This story is continued from Western Kitsch: The Black Hills of South Dakota.
After our gripping adventure rerouting several hours out of our way from the Black Hills, we pushed on to Billings and then Livingston. Just 30 miles from our final destination, the snow began to fall. In my tiny Prius, we slowed to a crawl and inched our way toward the outskirts of Pray, Montana, to a cabin in the foothills of Emigrant Peak.
The GPS counted down the minutes, and each felt more hopeful than the last that we would be in our pajamas soon. We climbed the mountain one turn at a time while the snow accumulated and swirling flakes made it difficult to navigate the small, winding, gravel road. Then, just one half of one mile from our warm, cozy, safe little cabin, the Prius got stuck.
Two tickets to Paradise?
This freak April snowstorm (that was “more like a January snowstorm” according to the cabin owner) stranded us in blizzard-like conditions and single-digit temperatures with our dog in the car. We were forced to call AAA for a tow truck to this remote mountain road where I miraculously had a cell signal. An angel on earth named Brad from Whistler Towing in Livingston drove the 45 minutes out to get us out of this mess. Unable to safely get the car to the cabin, Brad pulled us back to a paved road.
Our cabin host reserved us a pet-friendly room at nearby Chico Hot Springs so we could get some sleep and try again in the morning. We arrived after midnight. Our eight-hour drive had exploded into 14. We were emotionally and physically exhausted. We were deeply relieved for a dry and warm place for all three of us to land.
A luxury winter cottage this room was not. The main cabin dates to 1900 and these restored original Craftsman rooms are on the National Register of Historic Places. (Guests can also reserve their luxury hillside chalets if they want a higher end experience.) Our last-minute room rental in the main cabin was just big enough to walk around the edges of the double bed we crammed ourselves into, and was on a floor with only communal restrooms shared with other guests. The microscopic room was broiling hot, and our jumpy dog awoke and shriek-barked periodically throughout the night. Still, we would stay less than half a day, and we gratefully accepted a few precious hours of safety and sleep.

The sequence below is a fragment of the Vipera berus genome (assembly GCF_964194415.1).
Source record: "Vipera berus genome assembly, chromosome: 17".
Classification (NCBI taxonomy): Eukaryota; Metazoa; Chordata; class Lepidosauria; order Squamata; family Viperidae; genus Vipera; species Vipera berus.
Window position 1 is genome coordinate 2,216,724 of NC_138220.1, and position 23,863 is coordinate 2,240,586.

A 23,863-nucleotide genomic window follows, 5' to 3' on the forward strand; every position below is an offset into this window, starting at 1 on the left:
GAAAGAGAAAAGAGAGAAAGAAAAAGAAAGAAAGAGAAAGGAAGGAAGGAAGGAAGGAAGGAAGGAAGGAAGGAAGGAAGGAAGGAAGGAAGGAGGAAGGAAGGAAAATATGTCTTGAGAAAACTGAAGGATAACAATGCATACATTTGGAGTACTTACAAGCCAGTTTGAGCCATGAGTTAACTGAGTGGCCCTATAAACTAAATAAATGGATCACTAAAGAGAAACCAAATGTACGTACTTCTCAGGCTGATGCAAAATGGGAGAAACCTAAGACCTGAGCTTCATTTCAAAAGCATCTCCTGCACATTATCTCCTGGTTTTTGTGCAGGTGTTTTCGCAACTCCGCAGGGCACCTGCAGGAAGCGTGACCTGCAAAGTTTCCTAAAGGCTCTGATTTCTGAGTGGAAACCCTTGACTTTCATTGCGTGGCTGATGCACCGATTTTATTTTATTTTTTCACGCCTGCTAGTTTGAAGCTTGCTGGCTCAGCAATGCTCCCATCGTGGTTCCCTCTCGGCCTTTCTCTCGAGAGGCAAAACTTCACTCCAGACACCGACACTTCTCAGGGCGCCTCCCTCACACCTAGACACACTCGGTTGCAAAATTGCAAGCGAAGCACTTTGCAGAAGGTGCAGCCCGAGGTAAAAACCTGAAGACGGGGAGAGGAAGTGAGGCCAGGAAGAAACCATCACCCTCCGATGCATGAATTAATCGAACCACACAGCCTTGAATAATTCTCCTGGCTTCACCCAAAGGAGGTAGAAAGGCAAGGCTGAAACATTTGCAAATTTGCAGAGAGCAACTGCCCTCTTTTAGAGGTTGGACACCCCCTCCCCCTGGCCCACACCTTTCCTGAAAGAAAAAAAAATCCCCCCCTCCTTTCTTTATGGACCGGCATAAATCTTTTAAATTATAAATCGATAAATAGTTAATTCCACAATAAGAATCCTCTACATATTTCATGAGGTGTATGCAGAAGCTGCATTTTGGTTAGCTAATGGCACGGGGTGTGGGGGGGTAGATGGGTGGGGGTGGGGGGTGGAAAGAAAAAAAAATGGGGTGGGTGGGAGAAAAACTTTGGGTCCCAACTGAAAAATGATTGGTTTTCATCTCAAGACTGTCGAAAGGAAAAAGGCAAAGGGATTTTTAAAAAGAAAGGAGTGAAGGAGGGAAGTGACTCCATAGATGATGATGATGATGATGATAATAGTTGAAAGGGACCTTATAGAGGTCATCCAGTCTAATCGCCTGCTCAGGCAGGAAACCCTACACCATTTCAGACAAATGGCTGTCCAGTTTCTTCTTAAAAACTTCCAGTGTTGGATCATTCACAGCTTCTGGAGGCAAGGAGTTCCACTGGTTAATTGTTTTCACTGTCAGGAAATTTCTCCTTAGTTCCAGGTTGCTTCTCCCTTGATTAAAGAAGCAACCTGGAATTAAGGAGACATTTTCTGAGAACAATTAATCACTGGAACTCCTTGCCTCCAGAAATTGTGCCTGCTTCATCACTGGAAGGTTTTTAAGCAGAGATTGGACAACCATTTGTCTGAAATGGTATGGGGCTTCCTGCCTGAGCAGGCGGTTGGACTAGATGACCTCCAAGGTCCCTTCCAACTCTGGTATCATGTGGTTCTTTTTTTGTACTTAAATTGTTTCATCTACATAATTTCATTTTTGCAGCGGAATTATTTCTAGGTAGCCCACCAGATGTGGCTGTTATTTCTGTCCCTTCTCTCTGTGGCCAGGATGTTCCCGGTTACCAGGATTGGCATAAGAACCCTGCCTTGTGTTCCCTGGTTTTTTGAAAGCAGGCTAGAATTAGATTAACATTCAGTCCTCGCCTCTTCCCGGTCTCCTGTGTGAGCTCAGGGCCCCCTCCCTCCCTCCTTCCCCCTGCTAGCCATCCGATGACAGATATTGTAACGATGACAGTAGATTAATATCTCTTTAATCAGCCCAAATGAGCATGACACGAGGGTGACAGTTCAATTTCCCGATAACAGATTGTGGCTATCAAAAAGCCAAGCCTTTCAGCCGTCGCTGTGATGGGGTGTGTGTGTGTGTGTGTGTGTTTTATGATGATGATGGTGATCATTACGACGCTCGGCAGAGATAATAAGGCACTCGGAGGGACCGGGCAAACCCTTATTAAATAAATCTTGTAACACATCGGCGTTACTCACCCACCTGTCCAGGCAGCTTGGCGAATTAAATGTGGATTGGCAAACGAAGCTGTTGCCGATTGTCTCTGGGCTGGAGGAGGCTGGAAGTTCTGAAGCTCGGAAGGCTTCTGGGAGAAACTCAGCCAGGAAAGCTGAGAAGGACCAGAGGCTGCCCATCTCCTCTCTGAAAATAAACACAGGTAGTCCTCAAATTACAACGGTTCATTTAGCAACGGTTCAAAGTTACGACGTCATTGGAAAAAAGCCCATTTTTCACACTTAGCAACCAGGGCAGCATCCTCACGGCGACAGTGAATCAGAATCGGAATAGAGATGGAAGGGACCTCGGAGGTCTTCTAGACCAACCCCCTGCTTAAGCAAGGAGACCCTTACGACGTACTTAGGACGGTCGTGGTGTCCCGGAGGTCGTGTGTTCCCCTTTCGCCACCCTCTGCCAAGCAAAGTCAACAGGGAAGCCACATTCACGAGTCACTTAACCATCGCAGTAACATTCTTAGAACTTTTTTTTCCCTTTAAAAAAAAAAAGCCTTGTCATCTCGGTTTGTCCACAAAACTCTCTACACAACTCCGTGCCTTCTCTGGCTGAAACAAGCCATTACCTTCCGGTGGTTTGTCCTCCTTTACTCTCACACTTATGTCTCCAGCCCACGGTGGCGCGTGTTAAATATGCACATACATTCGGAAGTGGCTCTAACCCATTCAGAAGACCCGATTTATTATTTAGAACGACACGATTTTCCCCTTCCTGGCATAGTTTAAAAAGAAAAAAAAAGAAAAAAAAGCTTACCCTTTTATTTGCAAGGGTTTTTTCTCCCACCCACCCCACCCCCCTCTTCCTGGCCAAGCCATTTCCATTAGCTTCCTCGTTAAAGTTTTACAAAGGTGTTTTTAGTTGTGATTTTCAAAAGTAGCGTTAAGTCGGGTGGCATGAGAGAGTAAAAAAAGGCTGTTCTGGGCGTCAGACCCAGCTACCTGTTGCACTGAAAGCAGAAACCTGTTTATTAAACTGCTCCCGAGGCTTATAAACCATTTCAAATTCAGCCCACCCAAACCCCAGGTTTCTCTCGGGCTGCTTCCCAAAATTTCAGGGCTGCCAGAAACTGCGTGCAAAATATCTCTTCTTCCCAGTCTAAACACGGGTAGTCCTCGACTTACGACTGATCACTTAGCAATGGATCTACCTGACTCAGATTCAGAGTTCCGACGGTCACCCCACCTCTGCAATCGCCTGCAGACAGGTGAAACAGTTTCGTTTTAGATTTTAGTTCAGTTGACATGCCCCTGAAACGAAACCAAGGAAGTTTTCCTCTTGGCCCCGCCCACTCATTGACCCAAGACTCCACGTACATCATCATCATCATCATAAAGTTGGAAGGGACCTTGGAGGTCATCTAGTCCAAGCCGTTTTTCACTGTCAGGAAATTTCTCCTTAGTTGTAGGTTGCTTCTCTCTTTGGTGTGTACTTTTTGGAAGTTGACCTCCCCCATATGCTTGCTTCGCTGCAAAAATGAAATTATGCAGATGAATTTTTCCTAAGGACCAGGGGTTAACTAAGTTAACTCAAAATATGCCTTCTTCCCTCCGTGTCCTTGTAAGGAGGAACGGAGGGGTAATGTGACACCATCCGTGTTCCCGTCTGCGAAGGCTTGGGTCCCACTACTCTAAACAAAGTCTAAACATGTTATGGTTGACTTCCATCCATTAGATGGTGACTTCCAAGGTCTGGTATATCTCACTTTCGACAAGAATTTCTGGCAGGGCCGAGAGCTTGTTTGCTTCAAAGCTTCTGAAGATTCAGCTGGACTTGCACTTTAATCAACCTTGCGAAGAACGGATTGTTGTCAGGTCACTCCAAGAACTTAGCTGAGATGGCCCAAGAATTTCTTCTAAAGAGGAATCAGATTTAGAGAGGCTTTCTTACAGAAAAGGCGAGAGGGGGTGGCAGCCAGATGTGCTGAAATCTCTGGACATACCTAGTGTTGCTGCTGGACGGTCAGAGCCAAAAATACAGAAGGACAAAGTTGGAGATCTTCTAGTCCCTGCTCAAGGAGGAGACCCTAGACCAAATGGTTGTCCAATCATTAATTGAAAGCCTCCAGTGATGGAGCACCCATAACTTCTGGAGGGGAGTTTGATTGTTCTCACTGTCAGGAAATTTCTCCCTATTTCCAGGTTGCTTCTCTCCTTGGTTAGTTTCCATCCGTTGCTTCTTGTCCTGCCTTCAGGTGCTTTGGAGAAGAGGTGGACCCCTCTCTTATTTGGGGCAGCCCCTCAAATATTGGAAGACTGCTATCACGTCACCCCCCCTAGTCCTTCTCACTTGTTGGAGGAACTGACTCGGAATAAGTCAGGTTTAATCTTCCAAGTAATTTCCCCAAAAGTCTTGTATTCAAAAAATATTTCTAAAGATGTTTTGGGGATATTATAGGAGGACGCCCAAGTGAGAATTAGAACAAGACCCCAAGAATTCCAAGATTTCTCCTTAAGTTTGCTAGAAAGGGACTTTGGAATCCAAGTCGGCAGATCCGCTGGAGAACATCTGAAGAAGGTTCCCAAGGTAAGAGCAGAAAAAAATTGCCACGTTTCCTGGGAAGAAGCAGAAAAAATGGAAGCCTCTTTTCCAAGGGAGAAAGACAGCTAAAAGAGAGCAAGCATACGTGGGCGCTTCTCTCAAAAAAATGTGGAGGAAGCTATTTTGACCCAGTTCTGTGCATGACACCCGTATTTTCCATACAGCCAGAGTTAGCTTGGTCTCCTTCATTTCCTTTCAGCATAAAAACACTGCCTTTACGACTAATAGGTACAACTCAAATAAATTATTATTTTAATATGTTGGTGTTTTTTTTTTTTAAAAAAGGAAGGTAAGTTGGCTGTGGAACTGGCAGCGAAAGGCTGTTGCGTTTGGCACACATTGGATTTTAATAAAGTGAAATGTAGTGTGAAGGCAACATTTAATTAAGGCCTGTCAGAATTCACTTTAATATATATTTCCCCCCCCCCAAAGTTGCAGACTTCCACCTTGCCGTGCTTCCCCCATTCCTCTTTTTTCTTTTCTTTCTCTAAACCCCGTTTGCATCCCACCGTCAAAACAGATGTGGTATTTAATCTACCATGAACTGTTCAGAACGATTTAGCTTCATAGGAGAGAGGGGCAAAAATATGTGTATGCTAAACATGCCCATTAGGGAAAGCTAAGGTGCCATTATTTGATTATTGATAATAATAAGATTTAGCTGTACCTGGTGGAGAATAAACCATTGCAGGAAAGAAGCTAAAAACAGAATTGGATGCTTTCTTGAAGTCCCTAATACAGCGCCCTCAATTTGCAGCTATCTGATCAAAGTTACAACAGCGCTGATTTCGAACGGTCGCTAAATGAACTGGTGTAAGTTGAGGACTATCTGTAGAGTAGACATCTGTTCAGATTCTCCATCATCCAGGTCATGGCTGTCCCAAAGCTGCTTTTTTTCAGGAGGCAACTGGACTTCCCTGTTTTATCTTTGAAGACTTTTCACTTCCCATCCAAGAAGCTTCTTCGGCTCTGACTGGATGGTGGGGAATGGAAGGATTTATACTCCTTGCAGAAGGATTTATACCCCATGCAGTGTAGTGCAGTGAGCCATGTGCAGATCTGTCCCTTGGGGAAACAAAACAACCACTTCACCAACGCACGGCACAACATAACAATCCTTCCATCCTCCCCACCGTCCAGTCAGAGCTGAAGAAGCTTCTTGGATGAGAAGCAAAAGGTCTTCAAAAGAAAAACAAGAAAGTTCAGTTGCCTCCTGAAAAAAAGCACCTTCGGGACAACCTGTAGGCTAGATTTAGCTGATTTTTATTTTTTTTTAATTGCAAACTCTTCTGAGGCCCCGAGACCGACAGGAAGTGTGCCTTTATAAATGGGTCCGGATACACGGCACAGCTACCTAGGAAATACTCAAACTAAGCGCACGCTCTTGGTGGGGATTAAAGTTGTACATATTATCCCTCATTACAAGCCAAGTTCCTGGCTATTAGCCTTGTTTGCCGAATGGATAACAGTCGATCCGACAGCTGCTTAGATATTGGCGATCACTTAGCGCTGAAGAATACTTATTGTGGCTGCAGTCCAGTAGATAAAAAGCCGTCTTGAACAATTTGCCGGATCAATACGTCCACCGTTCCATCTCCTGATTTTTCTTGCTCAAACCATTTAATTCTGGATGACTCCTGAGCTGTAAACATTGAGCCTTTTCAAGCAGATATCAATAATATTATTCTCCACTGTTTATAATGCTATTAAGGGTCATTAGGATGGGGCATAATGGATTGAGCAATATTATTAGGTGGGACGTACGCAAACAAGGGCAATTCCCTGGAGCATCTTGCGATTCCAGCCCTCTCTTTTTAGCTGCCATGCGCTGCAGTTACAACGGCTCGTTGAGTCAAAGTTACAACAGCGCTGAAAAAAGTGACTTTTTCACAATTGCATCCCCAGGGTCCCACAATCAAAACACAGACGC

I only saw the resort for a few minutes in the dark, walking Poppy in the snow in the silent morning twilight. Even at a brisk 15°F outside, it seemed quite lovely with steam rising from the 112°F hot springs with the snow crunching under my feet. I imagine I might enjoy some of the higher-quality and more private lodging the resort offers. A soothing soak in the springs or lounging in the historic Pool Building (Saloon) sounded awesome, too – especially after such a stressful day of travel. Another time, perhaps.
The cabin at the foot of Emigrant Peak
We departed for the cabin in the morning. Well, we went to the only car rental place in Livingston, Montana, rented a giant blue Jeep, stocked up on food so we wouldn’t have to leave the cabin if we didn’t want to, and then we went to the cozy cabin. We were still rocked by the travel experience the night before. With more weather to come, nothing sounded better than hunkering down for a few days.